- Categorized in: Winter in Xi'an
The sun is shining outside of this little café, overlooking the Xi’an Foreign Languages University. I keep hoping this will translate into an actual warm day, but alas, it is still too early for that to happen. A couple of times I’ve been tricked into thinking the spring buds must be just a few days’ away, only to be answered with a fresh flurry of snow the following morning, and the drab cloying smog sitting heavy over the city.
I believe I am now almost exactly half-way through my time in Xi’an. It’s been an interesting time to be here during the biggest cultural celebration of the year – the Spring Festival or Chinese Lunar New Year. In the UK, we all carefully select how many work days we want to use up as holiday over the Christmas break. There’s no need to consider this here. It seems the whole of China takes a pretty solid 10 days off (or more in some cases). Apparently this is to concentrate on the more important matter of blowing up as many fireworks as can be reasonably let off in one day. Or indeed one two week period.
Today is the fifteenth and final day of the Spring Festival. It is the Lantern Festival, otherwise known as the Yuan Xiao Festival. (“Yuan” is the name of the first lunar month in the Chinese calendar, and “xiao” is an old Chinese word meaning “night”.) The end of the festive period is marked with more fireworks (no doubt many thousands) and the lighting of paper lanterns and releasing them up into the sky. So I’m looking forward to seeing this all later this evening.
Xi’an itself is quite an attractive city. Bearing in mind I am staying in a sprawling old city in central China through mid-winter, I am almost surprised that I am still managing to maintain an appreciation for this place. A lot of effort has been made to modernise the city and develop quite extensive public projects which make the place quite smart, even if the choice of lighting may be a little brash for western tastes.
Looking north from the South Gate under the Spring Festival lights
At Xi’an’s heart, the Old City retains a complete circuit of the ancient city wall, which is massive enough that you could probably ride around it in a motorcar. Of course, the best one is allowed to do is trundle around on a bicycle, and even that will take you at least an hour to complete the loop. At each point of the compass stands a massive gateway into the old city, the most impressive of which is the South Gate. This has been a great congregation point during the Spring Festival celebrations and was the brightest lit of the many overdone decorations throughout the whole city. The whole affect makes the Oxford Street Christmas lights in London look like a positively demure effort by comparison.
The South Gate, decked out for Chinese New Year
Then you have the Tang Paradise park. The Tang Dynasty ruled Imperial China from the 7th through to the beginning of the 10th century AD. It is regarded as the cultural highpoint of Chinese history and civilization and is particularly associated with Xi'an which was its imperial capital, then going by the name of Chang'An, which means the city of Perpetual Peace. In its heyday, this was the most populous city on earth. So you can see why the Xianese hold the Tang in such affection.
Tang Paradise Qujiang Lake, Xi'an
The Tang Paradise park attempts to recreate some of the art, architecture and culture of the Tang for people to wander amongst. It is covers a huge area and in some ways, it is an affront to good taste, but in fairness only to the European historical snob. When you consider what it has probably cleared away, the clean walkways, the parkland and lakes and the ornamental pagodas must be a welcome development, even if the “brand-spanking-newness” of the place may offend notions of historical authenticity.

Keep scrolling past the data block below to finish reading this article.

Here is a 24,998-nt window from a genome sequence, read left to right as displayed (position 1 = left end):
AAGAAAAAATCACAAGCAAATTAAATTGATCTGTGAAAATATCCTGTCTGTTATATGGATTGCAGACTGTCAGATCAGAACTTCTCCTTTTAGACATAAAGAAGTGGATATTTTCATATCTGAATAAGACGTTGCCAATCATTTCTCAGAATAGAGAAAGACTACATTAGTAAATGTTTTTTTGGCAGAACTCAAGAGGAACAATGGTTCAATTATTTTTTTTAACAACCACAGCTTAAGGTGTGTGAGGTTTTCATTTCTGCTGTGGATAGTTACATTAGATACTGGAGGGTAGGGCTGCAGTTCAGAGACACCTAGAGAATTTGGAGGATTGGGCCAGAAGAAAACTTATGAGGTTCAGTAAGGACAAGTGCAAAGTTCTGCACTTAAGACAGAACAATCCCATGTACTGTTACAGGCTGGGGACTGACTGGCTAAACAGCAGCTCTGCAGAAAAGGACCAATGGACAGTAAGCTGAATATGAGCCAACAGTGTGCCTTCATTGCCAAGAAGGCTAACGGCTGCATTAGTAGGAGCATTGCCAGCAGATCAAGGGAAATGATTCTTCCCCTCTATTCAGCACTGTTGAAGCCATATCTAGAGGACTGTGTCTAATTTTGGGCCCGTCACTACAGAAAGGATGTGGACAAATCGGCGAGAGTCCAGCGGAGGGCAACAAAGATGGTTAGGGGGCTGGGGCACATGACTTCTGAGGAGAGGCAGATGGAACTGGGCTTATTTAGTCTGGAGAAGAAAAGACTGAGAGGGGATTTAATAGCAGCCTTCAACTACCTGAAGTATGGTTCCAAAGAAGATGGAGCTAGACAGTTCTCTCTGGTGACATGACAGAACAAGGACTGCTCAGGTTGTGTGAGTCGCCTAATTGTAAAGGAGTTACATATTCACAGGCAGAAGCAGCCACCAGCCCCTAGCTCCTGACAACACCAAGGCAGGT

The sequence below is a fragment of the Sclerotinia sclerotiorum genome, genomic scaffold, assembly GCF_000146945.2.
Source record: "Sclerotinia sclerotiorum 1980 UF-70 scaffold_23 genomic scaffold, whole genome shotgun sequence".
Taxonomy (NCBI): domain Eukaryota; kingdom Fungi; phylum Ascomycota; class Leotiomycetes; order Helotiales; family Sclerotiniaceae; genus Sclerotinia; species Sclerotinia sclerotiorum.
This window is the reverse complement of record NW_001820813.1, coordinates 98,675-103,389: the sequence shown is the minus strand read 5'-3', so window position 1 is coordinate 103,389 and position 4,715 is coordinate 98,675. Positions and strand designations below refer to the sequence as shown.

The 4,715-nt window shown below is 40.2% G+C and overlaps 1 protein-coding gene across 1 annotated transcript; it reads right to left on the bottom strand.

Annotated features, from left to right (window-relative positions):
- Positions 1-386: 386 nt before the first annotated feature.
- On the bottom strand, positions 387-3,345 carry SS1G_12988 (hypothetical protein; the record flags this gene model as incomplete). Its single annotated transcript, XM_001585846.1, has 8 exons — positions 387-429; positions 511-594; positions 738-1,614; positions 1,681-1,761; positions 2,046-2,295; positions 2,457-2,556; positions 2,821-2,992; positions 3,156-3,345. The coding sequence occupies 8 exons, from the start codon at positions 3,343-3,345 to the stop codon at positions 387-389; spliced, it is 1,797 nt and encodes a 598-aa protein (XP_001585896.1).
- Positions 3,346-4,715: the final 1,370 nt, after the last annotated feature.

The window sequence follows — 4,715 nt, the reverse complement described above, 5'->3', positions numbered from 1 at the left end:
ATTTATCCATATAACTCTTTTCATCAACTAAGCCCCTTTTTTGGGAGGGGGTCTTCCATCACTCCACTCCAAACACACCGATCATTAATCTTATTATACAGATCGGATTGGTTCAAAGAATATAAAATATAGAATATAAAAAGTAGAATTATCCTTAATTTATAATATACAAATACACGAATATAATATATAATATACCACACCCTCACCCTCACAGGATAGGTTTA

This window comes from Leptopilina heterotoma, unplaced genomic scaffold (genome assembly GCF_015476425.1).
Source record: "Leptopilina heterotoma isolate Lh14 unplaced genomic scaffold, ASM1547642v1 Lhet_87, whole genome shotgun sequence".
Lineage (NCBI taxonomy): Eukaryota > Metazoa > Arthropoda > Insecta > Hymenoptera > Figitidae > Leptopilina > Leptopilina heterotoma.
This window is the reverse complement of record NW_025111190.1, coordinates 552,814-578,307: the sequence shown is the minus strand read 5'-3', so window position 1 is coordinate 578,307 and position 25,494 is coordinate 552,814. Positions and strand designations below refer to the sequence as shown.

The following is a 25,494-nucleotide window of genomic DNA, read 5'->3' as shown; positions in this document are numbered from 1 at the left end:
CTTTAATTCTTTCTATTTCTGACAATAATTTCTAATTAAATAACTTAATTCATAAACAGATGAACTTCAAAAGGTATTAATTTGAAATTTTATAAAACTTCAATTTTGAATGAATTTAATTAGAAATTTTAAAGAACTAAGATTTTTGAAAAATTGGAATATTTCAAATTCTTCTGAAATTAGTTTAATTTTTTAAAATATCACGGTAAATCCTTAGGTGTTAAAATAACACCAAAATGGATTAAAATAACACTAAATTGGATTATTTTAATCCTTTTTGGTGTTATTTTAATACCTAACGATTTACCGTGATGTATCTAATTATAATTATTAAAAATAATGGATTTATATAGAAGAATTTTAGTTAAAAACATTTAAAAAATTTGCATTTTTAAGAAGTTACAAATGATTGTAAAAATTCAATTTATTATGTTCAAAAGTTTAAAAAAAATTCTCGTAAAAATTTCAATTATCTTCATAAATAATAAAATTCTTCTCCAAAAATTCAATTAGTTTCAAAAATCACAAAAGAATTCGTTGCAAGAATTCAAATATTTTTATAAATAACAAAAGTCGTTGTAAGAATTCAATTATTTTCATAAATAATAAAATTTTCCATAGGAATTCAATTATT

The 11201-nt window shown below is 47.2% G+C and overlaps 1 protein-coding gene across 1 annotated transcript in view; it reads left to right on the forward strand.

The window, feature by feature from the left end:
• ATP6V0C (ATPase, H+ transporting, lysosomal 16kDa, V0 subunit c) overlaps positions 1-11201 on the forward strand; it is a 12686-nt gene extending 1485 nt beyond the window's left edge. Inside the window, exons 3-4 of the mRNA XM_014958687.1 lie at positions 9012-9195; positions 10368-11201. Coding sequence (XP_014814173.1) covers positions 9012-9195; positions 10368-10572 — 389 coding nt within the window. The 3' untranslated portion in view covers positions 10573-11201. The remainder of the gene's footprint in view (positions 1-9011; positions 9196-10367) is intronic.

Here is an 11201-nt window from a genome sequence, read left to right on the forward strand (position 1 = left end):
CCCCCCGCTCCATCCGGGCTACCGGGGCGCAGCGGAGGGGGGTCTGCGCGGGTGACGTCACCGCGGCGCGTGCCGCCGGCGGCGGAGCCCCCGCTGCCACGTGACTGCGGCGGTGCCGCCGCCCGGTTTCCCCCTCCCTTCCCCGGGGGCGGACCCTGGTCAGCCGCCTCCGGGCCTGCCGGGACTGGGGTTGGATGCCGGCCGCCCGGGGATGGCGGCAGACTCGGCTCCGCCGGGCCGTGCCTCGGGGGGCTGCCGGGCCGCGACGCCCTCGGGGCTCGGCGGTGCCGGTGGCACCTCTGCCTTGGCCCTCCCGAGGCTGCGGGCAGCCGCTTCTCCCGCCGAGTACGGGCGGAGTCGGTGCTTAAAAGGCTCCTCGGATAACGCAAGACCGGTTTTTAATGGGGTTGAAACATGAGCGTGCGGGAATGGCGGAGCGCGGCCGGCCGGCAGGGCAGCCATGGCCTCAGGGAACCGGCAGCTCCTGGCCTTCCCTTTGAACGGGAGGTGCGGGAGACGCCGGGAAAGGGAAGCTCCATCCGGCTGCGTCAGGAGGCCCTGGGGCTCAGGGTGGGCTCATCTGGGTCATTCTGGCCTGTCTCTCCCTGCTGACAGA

Tang Paradise monument and pillars, Xi'an
The northern section of this huge area is an expansive square which is mostly taken up with (I’m told) the world’s biggest fountain (at least in surface area). It is indeed massive. (Roughly 400m x 150m at my estimate, perhaps bigger.) The fountain leads up a shallow progression of steps to the base of the Big Goose Pagoda at the southern end – a rather plain-looking tower that stands in the courtyard of an old monastery. Every evening at 8.30pm sharp the fountain launches into an elaborate show of music, water and light. It’s certainly quite a sight, and one can take up position right in the middle of the jet sprays to get a full sense of immersion. The music lurches from East to West – the William Tell overture one minute to who knows what Chinese piece the next, and then back to the Dance of the Hours and other “classical pops for the masses” from the European masters. I’m told in summer you can’t keep people from chasing about in the fountain to cool off from the oppressive heat, but certainly at this time of year the last thing one wants to do is get drenched.
Water, music and light show in front of the Big Goose Pagoda, Xi'an
Around the rest of the city the main drags are all lined with trees. I suppose come springtime when they come out in leaf, much of the city must be very attractive. As it is, the trees do a good job hiding the usual bland architecture of an average street in China and make the place as pleasant as one could expect for this time of year.
The most interest parts of the city are the more characteristic areas like the Muslim Quarter, in the heart of the old city, which is a teeming collection of small shops, street vendors and alleyways selling a seemingly inexhaustible array of different kinds of food. At first blush, one may be a little circumspect at trying all these – anyone fancy beef intenstine on a stick? - but the last couple of times I’ve been a bit braver and of course found that most stuff I try tastes very good. Aside from the food, there are the usual tourist shops selling Mao’s Little Red Books, various old communist paraphernalia, as well as more modern stuff from gift shops. (I always think of my younger brother when I pass the store that has all the pistols and handguns).